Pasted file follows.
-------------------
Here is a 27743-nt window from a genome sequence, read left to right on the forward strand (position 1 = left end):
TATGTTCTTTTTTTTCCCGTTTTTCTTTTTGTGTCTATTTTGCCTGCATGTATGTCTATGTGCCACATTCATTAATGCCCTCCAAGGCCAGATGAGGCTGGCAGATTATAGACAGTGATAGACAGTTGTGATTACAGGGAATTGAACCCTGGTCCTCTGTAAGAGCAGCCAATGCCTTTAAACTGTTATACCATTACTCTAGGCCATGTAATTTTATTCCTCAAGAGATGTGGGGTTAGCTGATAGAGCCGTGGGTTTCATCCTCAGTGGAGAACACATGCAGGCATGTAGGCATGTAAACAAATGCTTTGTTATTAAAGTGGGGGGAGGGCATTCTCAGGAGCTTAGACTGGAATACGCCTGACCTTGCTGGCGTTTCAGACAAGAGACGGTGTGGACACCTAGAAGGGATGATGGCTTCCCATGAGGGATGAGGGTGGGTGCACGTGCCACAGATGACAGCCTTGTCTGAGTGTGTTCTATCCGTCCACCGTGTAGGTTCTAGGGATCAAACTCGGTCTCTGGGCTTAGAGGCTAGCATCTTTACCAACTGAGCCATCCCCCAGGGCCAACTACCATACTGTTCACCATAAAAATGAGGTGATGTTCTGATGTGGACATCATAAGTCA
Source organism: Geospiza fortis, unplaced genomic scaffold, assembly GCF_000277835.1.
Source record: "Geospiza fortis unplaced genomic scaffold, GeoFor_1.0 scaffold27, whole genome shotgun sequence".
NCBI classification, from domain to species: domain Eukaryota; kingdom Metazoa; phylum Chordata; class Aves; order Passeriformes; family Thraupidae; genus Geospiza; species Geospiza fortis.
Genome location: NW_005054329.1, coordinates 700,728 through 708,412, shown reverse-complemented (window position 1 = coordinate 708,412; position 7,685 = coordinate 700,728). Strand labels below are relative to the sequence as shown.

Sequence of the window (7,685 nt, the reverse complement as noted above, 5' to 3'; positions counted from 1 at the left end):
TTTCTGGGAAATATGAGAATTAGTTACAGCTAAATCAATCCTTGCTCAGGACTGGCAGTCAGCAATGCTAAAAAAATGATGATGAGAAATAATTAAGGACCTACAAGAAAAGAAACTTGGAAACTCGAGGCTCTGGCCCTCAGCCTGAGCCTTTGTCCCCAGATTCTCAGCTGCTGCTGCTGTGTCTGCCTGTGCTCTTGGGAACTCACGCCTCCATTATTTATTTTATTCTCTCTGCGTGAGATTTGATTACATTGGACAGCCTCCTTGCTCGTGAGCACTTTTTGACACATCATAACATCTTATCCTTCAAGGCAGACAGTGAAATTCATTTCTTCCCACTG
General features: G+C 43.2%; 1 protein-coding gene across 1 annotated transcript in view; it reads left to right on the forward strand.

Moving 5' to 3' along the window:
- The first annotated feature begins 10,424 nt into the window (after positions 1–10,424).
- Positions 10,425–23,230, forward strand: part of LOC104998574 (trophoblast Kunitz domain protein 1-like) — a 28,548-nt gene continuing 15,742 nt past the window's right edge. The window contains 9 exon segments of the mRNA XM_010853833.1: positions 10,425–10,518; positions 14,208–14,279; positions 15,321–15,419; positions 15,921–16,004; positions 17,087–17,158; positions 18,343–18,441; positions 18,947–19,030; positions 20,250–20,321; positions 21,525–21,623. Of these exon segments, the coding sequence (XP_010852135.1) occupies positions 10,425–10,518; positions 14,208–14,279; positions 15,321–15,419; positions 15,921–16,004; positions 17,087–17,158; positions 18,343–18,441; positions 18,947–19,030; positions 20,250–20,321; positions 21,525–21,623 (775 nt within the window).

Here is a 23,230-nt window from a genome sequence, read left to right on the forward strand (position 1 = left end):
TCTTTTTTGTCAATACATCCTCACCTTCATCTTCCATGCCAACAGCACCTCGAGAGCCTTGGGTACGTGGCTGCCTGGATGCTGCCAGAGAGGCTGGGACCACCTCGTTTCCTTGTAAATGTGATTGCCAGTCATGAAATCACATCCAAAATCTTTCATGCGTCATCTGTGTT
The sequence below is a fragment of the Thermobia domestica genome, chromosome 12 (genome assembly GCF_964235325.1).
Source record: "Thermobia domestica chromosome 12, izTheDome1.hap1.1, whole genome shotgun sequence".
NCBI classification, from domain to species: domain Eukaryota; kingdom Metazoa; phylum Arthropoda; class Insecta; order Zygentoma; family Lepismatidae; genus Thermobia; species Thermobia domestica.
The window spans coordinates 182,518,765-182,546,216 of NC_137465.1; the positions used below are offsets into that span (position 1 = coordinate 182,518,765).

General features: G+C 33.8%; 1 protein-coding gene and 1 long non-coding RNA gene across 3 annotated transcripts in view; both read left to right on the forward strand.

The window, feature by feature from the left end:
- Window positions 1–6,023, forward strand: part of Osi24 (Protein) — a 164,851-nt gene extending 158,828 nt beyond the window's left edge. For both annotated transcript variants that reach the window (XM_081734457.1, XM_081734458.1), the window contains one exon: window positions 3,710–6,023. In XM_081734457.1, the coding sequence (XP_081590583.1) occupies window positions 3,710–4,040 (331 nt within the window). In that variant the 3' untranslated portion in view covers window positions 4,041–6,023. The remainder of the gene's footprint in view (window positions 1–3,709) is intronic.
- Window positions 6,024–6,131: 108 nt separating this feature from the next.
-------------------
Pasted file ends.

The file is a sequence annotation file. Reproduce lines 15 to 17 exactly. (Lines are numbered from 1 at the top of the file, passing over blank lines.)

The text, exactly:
The sequence below is a fragment of the Thermobia domestica genome, chromosome 12 (genome assembly GCF_964235325.1).
Source record: "Thermobia domestica chromosome 12, izTheDome1.hap1.1, whole genome shotgun sequence".
NCBI classification, from domain to species: domain Eukaryota; kingdom Metazoa; phylum Arthropoda; class Insecta; order Zygentoma; family Lepismatidae; genus Thermobia; species Thermobia domestica.